Air, Land and Sea

This last trip was difficult. I'm home and happy to be home for a little while. Getting back and enjoying Thanksgiving with friends and family was all i wanted after a little bit of a scare in the Northeast.

This was the first "big" trip i had taken with my new van; used, but new to me. Before taking off I had a friend with me and they mentioned they could smell fumes and exhaust as we were driving. I couldn't detect it really and i almost always have my windows down anyway. I should have taken it in to be looked over but threw caution to the wind, anxious to leave. If you've followed me over the last couple of years maybe you have picked up that very often i am only home for a couple/few weeks before leaving on some other month long excursion. I had been home for 3+ months this time and could hear the road calling.

In order to get to Newfoundland (by car) you have to put it on a ferry in Nova Scotia and go across the Gulf of St. Lawrence, which is essentially the open Atlantic Ocean. I get motion sickness sometimes, and on boats always i guess (Truth be known on the way back i had to hug the toilet for the 6.5 hour ride, my ribs are still sore). Anyway, i guess the van didn't take it very well either. Once driving off the ferry onto Newfoundland soil i couldn't get it to go more than 10mph for the first hour or so. I was worried of course, so far from home, potentially stuck in a tiny port town. Port-aux-basques is a beautiful place and i did find that there was a mechanic there that could help, and the ubiquitous pride of Canada Tim Horton's, but the van worked its kinks out by morning and i felt comfortable continuing north to Gros Morne National Park.

I have a drop desk and extra vehicle battery for power in my van. It makes it easy to keep laptops and cameras powered and some light at night without worrying the van will be out of juice in the morning. I can't be gone these long periods without doing work and i'm thankful that that fuels and keeps me able to do these ventures.
It was cold. On average the temps were in the teens at night and that's even too cold for me to have the windows down. I do have a tiny heater but it burns up my battery in about an hour of continuous use, so i had to keep the van running, not only to keep the rest of the electrical system working but to augment the heater with the heater of the van.

You probably see where this is going... it took me some days to figure out, i guess i'm slow. Or, the toxins weren't helping my brain to figure out i was giving myself carbon monoxide poisoning. I'd be sitting there trying to draw or edit and the dull headaches, lightheadedness i was just blaming on travel fatigue and nausea that i could blame from being residual sickness from that awful ferry ride would creep in. I'd get to the point where i was practically passing out at the computer and shut everything down and crawl into the sleeping bag for the night.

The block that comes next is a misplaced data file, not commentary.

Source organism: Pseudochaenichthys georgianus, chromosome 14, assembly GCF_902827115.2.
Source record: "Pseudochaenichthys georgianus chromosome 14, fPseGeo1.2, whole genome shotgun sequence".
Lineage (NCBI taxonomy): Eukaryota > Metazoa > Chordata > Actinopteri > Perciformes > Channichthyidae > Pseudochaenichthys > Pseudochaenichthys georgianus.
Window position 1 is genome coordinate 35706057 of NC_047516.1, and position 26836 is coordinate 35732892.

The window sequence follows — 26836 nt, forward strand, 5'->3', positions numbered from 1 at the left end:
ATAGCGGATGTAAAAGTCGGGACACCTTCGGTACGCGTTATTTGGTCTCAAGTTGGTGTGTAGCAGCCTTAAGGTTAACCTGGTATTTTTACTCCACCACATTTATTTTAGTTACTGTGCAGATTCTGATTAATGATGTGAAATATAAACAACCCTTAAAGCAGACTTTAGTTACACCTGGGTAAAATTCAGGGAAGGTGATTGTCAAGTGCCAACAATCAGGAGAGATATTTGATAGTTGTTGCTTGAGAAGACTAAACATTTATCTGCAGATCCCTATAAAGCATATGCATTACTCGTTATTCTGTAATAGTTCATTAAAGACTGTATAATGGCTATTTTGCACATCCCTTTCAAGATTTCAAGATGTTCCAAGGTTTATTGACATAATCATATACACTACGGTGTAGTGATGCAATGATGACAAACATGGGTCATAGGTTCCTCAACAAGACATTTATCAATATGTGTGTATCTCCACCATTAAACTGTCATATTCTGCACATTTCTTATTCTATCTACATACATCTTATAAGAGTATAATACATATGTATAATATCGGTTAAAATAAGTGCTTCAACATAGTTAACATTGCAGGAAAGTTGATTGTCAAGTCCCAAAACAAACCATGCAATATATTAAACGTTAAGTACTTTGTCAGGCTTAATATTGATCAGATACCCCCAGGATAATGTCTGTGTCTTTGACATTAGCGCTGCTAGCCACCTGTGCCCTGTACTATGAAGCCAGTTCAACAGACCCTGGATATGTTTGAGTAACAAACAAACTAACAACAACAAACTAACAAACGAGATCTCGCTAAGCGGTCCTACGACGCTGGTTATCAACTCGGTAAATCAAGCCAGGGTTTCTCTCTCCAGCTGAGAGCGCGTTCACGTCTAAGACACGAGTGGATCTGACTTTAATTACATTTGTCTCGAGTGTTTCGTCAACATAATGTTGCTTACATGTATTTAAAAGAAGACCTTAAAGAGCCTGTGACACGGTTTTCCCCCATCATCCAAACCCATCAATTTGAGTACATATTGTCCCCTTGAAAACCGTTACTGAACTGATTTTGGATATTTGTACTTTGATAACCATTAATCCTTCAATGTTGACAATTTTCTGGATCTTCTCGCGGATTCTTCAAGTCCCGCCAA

Writing now, i realize how possibly very close i came from not surviving this one. Had i chose to leave the van running at night for heat with the windows up....
What was the worst of it, but what did finally make myself question there was something else going on, was the paranoia. Carbon Monoxide poisoning, one of the symptoms is paranoia. I had talked myself into believing i had a terminal disease over these few days too. This really threw my trip into a tailspin. The thought lodged itself and i obsessed over it for the next several days, completely unable to enjoy and take in where i was or concentrate on making images. Just the ever pervasive "you're at the end, you messed up, you don't have insurance and this illness is going to take you down".
Everything bad you can think of. 
I'm dying,
I'm losing my job,
Everyone hates me,
Dark nights of the soul brought to you by carbon monoxide.

A long hike brought me out of it. The weather cleared one day and i got to get out of the van and wander around St. Johns, but more importantly i got to detox. After getting out eventually that lingering nausea went away and my head cleared and i got to think rationally about what was happening. 
I'm not sure if the boat ride knocked something loose from all those crashing waves or i was getting it all along and it took going somewhere really cold to close up the compartment and have it build up....
I looked at google and it said 48hrs from St. John's back to St. Louis. I just took it slow, kept the windows down when i could. Stopped often to walk around and eventually made it home.

I'm writing all this because it really is what it's called; the silent killer. As we are getting into winter watch you are getting proper ventilation. CO detectors are cheap, like less than $10 at Walmart cheap. Stay safe everyone.